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Dogs, kids, wine, and everything's fine: A quarantine poem


One veterinarian and practice owner uses poetry and humor to share what it might be like to be a veterinarian in quarantine.

famveldman / stock.adobe.com

Veterinarians and team members alike have had to adjust to many new protocols to accommodate social distancing and other COVID-19 measures. Are you a veterinarian or technician and a parent who’s feeling overwhelmed with virtual learning, curbside service, and the constant uncertainty surrounding this pandemic? Jessica Stroupe, DVM, works through her frustrations with poetry. Here, she describes a veterinarian and mother who is quarantined with her husband, 2 children, and dog. Maybe you can relate.

Dogs, kids, wine, and everything’s fine

It's a rainy afternoon. Let's set the scene.
Two kids, a dog, and a veterinarian in quarantine.

My toddler screamed, "I wanna go outside!"
"Not now. Your brother is napping." He cried.
"All right. But if you're going out, please take note.
You'll need some socks, boots, and a raincoat."

"Ok, bud. Don't chase the cat, and don't eat anything gross.
Don't climb any trees, and please stay close."
I laid the baby down and started doing my chores.
When suddenly I heard a noise outdoors.

I ran outside for my son to console.
He had tripped and fallen in a mud hole.
I brought him inside, leaving a muddy path.
Cleaned him up and gave him a bath.

He ran out of the bathroom, naked and flying,
And sure enough, the baby started crying.
"Dangit, son! You woke up your brother.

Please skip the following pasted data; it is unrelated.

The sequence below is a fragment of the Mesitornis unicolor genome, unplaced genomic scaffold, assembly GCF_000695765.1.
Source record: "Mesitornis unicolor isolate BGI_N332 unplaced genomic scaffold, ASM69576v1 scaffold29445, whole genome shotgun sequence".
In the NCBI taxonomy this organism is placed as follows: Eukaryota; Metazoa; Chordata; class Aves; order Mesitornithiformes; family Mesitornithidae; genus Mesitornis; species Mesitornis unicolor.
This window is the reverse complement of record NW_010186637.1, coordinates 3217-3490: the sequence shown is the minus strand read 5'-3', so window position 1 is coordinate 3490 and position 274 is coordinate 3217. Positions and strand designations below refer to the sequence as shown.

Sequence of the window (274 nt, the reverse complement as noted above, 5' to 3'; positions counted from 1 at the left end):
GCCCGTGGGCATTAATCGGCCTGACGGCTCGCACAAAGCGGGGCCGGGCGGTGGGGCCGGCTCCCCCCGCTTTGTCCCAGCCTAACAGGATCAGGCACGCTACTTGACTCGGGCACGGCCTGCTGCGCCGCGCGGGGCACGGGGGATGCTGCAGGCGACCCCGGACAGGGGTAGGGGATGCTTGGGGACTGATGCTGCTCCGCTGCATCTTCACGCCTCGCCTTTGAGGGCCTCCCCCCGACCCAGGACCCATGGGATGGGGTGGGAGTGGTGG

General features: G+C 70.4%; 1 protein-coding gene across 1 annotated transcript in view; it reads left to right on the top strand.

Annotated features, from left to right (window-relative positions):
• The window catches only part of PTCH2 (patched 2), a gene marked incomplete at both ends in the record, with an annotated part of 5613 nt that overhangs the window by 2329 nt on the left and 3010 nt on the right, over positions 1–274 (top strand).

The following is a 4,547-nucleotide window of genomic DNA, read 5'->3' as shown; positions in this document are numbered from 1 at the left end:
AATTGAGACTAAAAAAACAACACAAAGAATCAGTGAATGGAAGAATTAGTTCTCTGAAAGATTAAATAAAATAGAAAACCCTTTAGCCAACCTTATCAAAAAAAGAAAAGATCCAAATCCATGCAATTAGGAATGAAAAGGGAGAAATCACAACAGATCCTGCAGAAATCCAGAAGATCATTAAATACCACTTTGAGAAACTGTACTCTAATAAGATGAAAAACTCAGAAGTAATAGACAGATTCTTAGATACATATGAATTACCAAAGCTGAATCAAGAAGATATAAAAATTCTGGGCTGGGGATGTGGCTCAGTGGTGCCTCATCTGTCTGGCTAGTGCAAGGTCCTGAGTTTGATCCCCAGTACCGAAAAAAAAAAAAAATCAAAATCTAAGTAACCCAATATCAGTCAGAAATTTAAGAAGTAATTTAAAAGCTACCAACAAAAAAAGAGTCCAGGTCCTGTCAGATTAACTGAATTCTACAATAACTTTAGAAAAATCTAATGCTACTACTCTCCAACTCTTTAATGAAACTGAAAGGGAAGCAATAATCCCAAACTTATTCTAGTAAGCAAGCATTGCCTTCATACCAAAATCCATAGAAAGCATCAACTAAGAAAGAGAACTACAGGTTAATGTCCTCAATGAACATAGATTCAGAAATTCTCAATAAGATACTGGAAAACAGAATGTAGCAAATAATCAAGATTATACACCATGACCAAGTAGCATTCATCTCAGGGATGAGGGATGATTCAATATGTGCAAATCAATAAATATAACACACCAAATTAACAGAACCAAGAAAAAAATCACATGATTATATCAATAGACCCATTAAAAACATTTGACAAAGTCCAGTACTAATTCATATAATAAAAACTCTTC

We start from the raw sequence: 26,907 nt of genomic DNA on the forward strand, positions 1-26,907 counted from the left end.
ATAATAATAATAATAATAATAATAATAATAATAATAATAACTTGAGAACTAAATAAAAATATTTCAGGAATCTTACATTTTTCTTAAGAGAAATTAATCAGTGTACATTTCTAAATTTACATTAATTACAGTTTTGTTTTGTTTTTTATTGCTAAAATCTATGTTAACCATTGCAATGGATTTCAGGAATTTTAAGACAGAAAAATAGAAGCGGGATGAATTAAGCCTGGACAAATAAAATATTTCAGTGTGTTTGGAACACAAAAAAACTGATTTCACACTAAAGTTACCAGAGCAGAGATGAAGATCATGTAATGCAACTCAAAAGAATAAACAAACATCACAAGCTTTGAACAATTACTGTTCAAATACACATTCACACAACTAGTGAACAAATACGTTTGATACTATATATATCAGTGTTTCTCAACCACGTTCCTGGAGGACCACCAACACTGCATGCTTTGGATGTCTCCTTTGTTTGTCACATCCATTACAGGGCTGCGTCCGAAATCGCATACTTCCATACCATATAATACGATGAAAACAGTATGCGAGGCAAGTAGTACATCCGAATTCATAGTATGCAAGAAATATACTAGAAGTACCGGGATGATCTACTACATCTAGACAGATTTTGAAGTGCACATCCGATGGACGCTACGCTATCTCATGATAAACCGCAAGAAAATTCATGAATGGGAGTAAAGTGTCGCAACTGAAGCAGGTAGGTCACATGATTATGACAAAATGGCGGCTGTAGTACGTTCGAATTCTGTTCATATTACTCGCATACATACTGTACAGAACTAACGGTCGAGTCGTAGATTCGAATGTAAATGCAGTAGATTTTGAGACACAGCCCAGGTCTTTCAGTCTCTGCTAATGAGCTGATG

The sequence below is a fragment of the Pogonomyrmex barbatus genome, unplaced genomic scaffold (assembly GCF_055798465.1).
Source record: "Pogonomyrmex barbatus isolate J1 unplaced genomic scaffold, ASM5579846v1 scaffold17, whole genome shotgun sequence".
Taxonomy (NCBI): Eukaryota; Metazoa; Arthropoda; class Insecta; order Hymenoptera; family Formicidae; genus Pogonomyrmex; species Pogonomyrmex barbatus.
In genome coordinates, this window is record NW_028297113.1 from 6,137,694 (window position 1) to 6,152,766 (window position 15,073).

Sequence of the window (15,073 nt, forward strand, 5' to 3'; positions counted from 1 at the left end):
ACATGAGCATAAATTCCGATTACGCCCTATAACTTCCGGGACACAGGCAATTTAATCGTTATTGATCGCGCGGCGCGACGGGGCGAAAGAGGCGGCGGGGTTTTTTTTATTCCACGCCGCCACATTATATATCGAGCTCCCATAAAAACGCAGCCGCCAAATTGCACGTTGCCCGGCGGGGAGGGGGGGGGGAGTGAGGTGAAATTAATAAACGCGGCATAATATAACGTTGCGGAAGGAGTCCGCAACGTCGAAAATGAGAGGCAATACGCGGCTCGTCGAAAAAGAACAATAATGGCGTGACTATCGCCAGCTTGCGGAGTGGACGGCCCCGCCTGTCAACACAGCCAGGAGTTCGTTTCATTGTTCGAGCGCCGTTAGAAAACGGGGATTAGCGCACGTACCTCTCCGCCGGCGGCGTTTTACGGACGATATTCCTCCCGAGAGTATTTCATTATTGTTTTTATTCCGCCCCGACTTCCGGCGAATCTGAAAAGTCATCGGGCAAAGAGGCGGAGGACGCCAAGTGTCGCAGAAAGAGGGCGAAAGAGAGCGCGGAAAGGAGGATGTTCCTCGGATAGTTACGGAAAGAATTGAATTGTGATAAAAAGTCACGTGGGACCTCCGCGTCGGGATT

You need to listen to your mother!"

As soon as he passed the bedroom door,
He slipped on some mud that was left on the floor.
I picked up a crying boy in each arm
When suddenly I heard the smoke alarm.

I put them down and into the kitchen I dove.
I had left lunch burning on the stove.
I started coughing, and choice words I spoke.
I opened the windows, and out poured the smoke.

When the cries in the hall stopped, I was surprised.
Both boys were staring back at me, traumatized.
The sun was out, so to break up the shock,
We decided to get out and go for a walk.

Our Pyrenees joined us down our county road.
My toddler found and caught a toad.
Suddenly Harley started barking and racing ahead.
What is that smell? Is it something dead?

As we rounded the corner, things went south.
Harley was headed our way with a skunk in her mouth.
As I ran and started to duck and dive,
I realized the skunk was still alive.

Everything just happened so fast.
Proudly crop dusting us as she ran passed.
"Drop it Harley!" I yelled, waving my hands.
Nothing was going according to plan.

We all got a bath in tomato juice.
The horrible smell I tried to reduce.
My husband walked in and saw us in all our glory.
He asked, "What's going on?" "It's a long story."

He could see my resolve was starting to shake.
"I'll finish this up. You go take a break."
I went to the kitchen. "Oh, what a day."
As I poured a nice glass of Cabernet.

Someone texted the clinic phone. "Can I pick your brain?
I need to schedule a nail trim for my anxious Great Dane."
And then when my patience couldn't get any thinner,
My husband walked in and asked, "What's for dinner?"

He saw my expression as I guzzled my wine.
“Is everything OK?” “Everything’s fine.”
While more time at home with the kids is a perk.
I’m eager and anxious to get back to work.

Jessica Stroupe, DVM, is a practice owner and mixed animal veterinarian in Missouri. A 2012 graduate of the University of Missouri College of Veterinary Medicine, she enjoys using poetry to commiserate in a humorous way with her colleagues about life as a veterinarian. When she’s not working, she enjoys spending time with her husband and sons, running, and weight lifting.

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